At the Budwig Clinic, as in many holistic cancer treatment centers all over the world I’ve studied at, there is a great deal of focus on bringing oxygen into the body. (Cancer can’t stand O2 molecules!)
One thing Dr. Jenkins teaches, as the director of the clinic in Spain, is to take 30 deep breaths a day. I have found that because I’m an adrenaline and productivity junkie—always trying to do 17 tasks at once—when I tune in, I find that I’m always breathing very shallowly. Yoga has helped me become more aware, and breathe deeply more often. At least during yoga.
When I’m running, if I get a side ache, I immediately take a few very deep breaths, and the pain goes away. It’s a lack of oxygen that causes it, so infusion of oxygen solves it.
Dr. Jenkins’ advice has provoked me to find a time during the day, when I’m driving, or working at the computer, to just take a few minutes to breathe. Here’s how you do it:
Breathe IN through the nose. Take in as much air as you possibly can—hold it a second—then take one last gulp! (Turns out you CAN take a bit more in!)
This helps you expand your lungs, and clear stale, dead gases in there, making way for fresh oxygen. (Best to do your deep breathing outside in clean air, then, although that’s not always possible.)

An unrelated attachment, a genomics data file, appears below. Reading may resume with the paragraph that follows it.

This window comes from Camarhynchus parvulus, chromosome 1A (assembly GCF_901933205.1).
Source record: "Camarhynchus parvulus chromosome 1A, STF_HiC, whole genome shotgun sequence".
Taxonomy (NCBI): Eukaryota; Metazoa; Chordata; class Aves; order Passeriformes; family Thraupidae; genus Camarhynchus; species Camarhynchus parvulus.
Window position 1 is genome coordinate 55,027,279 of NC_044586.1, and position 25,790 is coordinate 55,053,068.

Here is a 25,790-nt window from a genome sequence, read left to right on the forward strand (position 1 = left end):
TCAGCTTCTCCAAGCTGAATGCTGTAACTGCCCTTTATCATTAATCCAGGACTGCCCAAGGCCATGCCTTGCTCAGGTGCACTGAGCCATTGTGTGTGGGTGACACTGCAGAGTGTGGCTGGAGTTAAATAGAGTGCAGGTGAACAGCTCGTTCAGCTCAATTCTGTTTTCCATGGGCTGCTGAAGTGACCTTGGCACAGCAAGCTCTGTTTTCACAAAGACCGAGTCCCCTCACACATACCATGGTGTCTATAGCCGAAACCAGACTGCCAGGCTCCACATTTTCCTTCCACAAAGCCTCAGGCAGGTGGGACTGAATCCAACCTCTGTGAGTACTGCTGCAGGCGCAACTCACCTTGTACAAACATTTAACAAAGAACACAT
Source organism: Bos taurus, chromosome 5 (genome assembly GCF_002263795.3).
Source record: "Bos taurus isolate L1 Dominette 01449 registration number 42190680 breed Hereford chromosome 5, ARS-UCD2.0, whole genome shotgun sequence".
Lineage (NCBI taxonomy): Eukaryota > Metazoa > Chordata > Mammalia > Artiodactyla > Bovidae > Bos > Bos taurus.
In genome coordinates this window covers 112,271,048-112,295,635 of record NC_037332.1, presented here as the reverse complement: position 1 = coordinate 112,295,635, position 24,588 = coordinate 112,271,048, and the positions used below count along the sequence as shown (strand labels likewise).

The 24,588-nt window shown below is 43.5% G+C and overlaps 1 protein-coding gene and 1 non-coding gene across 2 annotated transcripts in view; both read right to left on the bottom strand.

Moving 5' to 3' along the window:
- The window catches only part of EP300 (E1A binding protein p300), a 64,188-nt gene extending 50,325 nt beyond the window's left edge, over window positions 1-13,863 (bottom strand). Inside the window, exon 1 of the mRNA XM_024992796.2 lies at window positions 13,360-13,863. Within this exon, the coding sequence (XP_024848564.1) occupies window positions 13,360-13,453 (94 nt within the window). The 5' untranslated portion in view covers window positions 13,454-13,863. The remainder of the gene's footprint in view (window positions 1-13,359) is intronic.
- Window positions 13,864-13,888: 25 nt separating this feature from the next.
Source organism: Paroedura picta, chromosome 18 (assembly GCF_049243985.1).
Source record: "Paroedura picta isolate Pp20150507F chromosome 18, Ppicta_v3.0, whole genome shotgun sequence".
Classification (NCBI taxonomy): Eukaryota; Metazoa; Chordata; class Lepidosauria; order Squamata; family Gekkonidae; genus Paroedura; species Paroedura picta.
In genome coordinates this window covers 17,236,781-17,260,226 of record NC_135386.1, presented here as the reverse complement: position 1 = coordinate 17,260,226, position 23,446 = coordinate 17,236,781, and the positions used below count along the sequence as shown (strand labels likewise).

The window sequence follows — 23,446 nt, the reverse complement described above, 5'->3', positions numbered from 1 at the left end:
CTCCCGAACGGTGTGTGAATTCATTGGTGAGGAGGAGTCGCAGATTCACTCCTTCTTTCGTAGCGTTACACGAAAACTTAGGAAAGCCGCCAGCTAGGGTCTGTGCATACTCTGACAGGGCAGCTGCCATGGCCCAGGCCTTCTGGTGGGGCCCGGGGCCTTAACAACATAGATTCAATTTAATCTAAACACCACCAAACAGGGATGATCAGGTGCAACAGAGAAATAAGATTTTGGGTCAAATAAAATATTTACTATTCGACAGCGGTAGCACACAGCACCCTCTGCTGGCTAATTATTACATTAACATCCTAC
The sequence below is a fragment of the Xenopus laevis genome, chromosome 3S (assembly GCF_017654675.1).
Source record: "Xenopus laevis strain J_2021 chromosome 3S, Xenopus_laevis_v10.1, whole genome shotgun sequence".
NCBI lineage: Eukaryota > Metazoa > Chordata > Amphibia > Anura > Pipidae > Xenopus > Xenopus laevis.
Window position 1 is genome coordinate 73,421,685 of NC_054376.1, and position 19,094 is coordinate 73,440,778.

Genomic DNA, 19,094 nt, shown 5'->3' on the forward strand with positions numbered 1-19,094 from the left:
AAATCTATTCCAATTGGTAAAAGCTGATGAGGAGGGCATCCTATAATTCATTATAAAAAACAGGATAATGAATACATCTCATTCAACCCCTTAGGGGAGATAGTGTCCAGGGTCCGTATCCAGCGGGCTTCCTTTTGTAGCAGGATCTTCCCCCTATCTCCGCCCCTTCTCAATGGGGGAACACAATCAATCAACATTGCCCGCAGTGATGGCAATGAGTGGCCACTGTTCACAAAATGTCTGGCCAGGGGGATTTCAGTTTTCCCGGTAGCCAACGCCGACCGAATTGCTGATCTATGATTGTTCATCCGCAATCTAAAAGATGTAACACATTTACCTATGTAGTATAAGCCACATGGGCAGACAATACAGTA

Put your hand on your belly, as you breathe, and make sure your expansion is in the diaphragm, below your ribs, rather than up in your chest. Feel the diaphragm expand, push out, under your hand.
Then, through the mouth now, exhale. It’ll take you several seconds, maybe even 10 seconds. To the very bottom, where you can’t push out ANY more air. Be very conscious and tune into how that feels.
Then, when you can’t exhale any more, push out just one more gust of air. WOW, you just cleaned out some toxic energy that your giant queue of emails, or your obnoxious co-worker, or your lazy chore-avoidant teenager has caused!
Now do it again. 29 more times.
You will feel amazing. You’ll wonder why you don’t do this EVERY day. Stress melts away, feels suddenly manageable.
Get addicted to this. It’ll change your life, reduce your cancer risk, and help you manage stress. Find a time you can do it every day, when you’re doing something else. Going for a walk, driving to work, lying in bed talking yourself into getting out of bed. All great times to practice this new habit.
You already know to do it. I’m just reminding you!